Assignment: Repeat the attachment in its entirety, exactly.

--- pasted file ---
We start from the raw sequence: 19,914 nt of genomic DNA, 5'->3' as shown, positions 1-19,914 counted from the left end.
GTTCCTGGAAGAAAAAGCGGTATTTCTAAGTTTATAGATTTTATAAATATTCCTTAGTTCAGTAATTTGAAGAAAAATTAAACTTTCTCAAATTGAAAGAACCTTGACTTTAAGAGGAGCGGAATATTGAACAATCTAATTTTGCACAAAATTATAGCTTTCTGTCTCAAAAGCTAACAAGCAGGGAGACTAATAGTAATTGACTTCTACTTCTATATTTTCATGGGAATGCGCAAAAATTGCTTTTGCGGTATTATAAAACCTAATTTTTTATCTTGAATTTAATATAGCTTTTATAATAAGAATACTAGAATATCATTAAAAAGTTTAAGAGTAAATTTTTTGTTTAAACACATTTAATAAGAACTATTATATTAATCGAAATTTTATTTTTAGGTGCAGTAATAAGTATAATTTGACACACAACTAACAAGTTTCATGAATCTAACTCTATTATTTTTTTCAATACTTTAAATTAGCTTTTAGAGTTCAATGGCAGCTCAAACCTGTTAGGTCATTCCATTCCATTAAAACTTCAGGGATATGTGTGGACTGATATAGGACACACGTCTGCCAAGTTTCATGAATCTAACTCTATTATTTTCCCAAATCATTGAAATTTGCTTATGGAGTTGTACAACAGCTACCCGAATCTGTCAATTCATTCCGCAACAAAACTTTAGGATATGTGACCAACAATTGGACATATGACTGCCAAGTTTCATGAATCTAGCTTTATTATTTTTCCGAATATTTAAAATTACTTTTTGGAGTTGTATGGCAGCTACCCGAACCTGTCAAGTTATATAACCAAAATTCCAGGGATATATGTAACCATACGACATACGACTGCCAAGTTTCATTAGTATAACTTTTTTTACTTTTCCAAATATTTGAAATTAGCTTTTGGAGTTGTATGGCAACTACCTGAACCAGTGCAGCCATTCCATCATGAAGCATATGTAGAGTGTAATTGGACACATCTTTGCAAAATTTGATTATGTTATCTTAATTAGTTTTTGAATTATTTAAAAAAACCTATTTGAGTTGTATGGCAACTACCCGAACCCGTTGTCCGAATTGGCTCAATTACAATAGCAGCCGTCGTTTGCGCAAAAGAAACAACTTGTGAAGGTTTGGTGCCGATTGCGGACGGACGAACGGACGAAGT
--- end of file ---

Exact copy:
We start from the raw sequence: 19,914 nt of genomic DNA, 5'->3' as shown, positions 1-19,914 counted from the left end.
GTTCCTGGAAGAAAAAGCGGTATTTCTAAGTTTATAGATTTTATAAATATTCCTTAGTTCAGTAATTTGAAGAAAAATTAAACTTTCTCAAATTGAAAGAACCTTGACTTTAAGAGGAGCGGAATATTGAACAATCTAATTTTGCACAAAATTATAGCTTTCTGTCTCAAAAGCTAACAAGCAGGGAGACTAATAGTAATTGACTTCTACTTCTATATTTTCATGGGAATGCGCAAAAATTGCTTTTGCGGTATTATAAAACCTAATTTTTTATCTTGAATTTAATATAGCTTTTATAATAAGAATACTAGAATATCATTAAAAAGTTTAAGAGTAAATTTTTTGTTTAAACACATTTAATAAGAACTATTATATTAATCGAAATTTTATTTTTAGGTGCAGTAATAAGTATAATTTGACACACAACTAACAAGTTTCATGAATCTAACTCTATTATTTTTTTCAATACTTTAAATTAGCTTTTAGAGTTCAATGGCAGCTCAAACCTGTTAGGTCATTCCATTCCATTAAAACTTCAGGGATATGTGTGGACTGATATAGGACACACGTCTGCCAAGTTTCATGAATCTAACTCTATTATTTTCCCAAATCATTGAAATTTGCTTATGGAGTTGTACAACAGCTACCCGAATCTGTCAATTCATTCCGCAACAAAACTTTAGGATATGTGACCAACAATTGGACATATGACTGCCAAGTTTCATGAATCTAGCTTTATTATTTTTCCGAATATTTAAAATTACTTTTTGGAGTTGTATGGCAGCTACCCGAACCTGTCAAGTTATATAACCAAAATTCCAGGGATATATGTAACCATACGACATACGACTGCCAAGTTTCATTAGTATAACTTTTTTTACTTTTCCAAATATTTGAAATTAGCTTTTGGAGTTGTATGGCAACTACCTGAACCAGTGCAGCCATTCCATCATGAAGCATATGTAGAGTGTAATTGGACACATCTTTGCAAAATTTGATTATGTTATCTTAATTAGTTTTTGAATTATTTAAAAAAACCTATTTGAGTTGTATGGCAACTACCCGAACCCGTTGTCCGAATTGGCTCAATTACAATAGCAGCCGTCGTTTGCGCAAAAGAAACAACTTGTGAAGGTTTGGTGCCGATTGCGGACGGACGAACGGACGAAGT